May 26, 2017

The Irvine CubeSat STEM Program has been selected as one of only 34 small satellites nationwide to participate in NASA’s CubeSat Launch Initiative and fly on an upcoming mission. Irvine CubeSat is one of two high schools chosen by NASA to participate in this prestigious program, alongside world class universities and research centers.

The selected spacecrafts are eligible for placement on a launch as auxiliary payloads on planned NASA or commercial space flight missions, or deployments from the International Space Station. After launch, the satellite will conduct technology demonstrations, scientific investigations, and provide educational benefits to students.

Fivepoint - Cubesat

Nearly a year after coming together, over 125 Irvine high school students are preparing to launch their current CubeSat, called IRVINE01, into low orbit in summer 2017 from a facility based in India. Boosted by $150,000 in seed funding from Irvine Public Schools Foundation (IPSF), this multiyear STEM (science, technology, engineering and math) initiative, called the Irvine CubeSat STEM Program, gained velocity thanks to corporate sponsors, including FivePoint, Ingersoll-Rand/Trane, Google, Cisco, Resilient and Microsemi.

Even before the official launch of IRVINE01, the Irvine CubeSat program has caught the attention of NASA. The agency selected the Irvine CubeSat STEM Program to be eligible for a NASA launch opportunity for IRVINE02, Irvine CubeSat’s second CubeSat mission, which will fly an electric propulsion system that will allow students to acquire technical skills in tracking and communicating with the satellite.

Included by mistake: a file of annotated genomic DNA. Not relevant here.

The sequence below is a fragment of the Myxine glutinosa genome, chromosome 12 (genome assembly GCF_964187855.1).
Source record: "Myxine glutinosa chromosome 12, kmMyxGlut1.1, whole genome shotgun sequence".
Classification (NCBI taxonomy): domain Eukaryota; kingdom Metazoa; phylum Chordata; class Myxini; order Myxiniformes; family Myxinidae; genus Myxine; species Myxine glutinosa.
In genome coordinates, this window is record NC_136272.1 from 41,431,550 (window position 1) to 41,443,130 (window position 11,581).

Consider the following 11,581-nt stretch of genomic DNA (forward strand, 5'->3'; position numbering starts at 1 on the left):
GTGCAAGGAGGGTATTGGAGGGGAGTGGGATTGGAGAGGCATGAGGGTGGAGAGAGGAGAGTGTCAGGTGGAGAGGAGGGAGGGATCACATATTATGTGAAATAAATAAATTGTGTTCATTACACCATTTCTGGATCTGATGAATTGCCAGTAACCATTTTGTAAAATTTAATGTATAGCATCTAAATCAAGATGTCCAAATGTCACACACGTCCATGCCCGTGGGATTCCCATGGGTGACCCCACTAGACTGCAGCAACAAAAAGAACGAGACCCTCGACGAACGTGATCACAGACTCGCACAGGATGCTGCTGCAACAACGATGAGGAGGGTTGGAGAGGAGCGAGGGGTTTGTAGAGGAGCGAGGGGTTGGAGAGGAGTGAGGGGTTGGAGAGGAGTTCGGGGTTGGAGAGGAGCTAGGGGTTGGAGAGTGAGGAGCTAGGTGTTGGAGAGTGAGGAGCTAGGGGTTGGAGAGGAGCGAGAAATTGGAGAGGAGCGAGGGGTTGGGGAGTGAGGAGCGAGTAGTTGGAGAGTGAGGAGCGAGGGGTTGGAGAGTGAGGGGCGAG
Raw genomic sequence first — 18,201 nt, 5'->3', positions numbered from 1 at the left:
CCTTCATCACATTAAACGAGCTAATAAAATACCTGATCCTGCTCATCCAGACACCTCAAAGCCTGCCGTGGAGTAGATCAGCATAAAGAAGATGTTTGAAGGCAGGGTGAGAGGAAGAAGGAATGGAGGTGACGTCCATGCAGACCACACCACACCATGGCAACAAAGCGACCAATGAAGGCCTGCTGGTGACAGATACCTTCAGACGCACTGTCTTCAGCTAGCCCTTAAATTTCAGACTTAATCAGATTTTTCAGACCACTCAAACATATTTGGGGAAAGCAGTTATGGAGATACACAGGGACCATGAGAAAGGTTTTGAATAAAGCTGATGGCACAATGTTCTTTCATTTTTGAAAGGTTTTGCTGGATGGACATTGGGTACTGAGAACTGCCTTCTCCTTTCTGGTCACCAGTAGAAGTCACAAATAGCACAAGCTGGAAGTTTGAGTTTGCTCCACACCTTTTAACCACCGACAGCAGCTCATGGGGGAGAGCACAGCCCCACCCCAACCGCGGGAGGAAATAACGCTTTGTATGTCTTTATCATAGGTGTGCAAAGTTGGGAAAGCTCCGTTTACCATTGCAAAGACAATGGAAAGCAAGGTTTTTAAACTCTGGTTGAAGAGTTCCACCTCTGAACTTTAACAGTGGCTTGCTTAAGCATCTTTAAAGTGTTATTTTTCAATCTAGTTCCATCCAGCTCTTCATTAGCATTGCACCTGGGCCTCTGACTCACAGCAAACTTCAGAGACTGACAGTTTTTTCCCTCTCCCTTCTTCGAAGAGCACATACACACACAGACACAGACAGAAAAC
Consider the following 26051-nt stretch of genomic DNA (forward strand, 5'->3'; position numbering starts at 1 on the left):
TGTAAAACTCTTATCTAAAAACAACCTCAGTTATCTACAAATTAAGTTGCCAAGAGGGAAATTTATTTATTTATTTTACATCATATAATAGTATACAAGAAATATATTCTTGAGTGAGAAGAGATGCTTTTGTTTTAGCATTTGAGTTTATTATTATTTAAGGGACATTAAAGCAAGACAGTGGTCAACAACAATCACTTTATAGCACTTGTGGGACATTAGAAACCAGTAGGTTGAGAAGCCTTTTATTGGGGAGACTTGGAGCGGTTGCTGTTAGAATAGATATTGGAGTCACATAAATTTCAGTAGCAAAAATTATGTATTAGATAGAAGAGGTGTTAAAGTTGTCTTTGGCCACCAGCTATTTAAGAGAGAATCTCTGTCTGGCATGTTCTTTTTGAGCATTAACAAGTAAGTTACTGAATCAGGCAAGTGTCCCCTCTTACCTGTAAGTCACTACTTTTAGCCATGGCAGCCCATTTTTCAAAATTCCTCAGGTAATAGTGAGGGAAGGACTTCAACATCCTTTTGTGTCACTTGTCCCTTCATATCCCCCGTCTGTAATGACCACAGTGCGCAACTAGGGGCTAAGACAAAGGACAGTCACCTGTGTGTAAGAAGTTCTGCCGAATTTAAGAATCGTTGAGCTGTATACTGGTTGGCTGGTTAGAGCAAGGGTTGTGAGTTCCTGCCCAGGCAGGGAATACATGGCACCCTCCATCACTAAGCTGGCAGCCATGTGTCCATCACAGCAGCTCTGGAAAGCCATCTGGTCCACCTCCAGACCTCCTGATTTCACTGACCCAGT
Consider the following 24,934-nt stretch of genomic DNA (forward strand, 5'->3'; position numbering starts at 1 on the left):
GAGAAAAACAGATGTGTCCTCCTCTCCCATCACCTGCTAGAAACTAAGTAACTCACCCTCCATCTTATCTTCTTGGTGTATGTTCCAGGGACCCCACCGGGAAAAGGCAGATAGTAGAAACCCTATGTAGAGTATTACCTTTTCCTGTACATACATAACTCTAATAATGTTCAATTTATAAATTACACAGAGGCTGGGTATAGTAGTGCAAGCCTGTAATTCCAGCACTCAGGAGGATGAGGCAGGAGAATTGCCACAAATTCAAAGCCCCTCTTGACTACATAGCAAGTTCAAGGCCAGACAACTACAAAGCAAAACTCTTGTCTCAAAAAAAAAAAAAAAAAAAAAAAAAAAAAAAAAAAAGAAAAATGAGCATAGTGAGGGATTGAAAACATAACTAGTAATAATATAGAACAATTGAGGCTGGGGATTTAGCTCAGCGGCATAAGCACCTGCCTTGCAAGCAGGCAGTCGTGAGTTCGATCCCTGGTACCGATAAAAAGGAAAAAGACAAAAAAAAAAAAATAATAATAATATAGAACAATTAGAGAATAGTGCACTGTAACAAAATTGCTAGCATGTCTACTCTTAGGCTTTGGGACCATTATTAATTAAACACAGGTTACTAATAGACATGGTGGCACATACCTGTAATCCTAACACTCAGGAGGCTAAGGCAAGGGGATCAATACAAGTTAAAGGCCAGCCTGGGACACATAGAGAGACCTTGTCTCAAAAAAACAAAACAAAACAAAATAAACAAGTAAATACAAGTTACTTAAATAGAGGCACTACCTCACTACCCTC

“It is a huge honor for Irvine CubeSat to be recognized and selected by NASA to participate in a future launch,” said Neda Eaton, president and CEO of IPSF. “This unbelievable opportunity validates the hard work and dedication of the students, teachers, and all of the partners involved. The Irvine CubeSat STEM Program is a true testament to what can be accomplished through the collaboration of industry experts, corporate partners, and public education. These students are setting an example for young people around the world that anything is possible, and we are excited to be part of making their dreams become a reality.”

By serving as the founding partner, IPSF helped to spur investment from other public and private organizations in Irvine CubeSat – which was designed to attract and retain students, teachers and faculty in STEM disciplines – as well as strengthen Orange County’s future workforce. In addition, the Irvine CubeSat STEM Program is uniting the City of Irvine public high schools in partnership with industry experts to assemble, test, and launch a CubeSat spacecraft, a type of miniaturized satellite for space research made from commercial-off-the-shelf (COTS) components for its electronics and structure.

Beckman High School, Irvine High School, Northwood High School, Portola High School, University High School, and Woodbridge High School each formed teams of up to 30 students responsible for assembling and testing one component of the nanosatellite. Typically, a program like Irvine CubeSat would be seen at NASA or a handful of elite colleges and universities.

The CubeSat initiative is helping to secure Irvine’s place as a hotbed of innovation. In addition to local companies sponsoring the project, Irvine-based Tyvak Nanosatellite Systems has stepped up as the integration partner. With professional guidance from Tyvak engineers, the six high school teams are assembling components at the company’s headquarters in March. This is the final step in preparation to launch the satellite.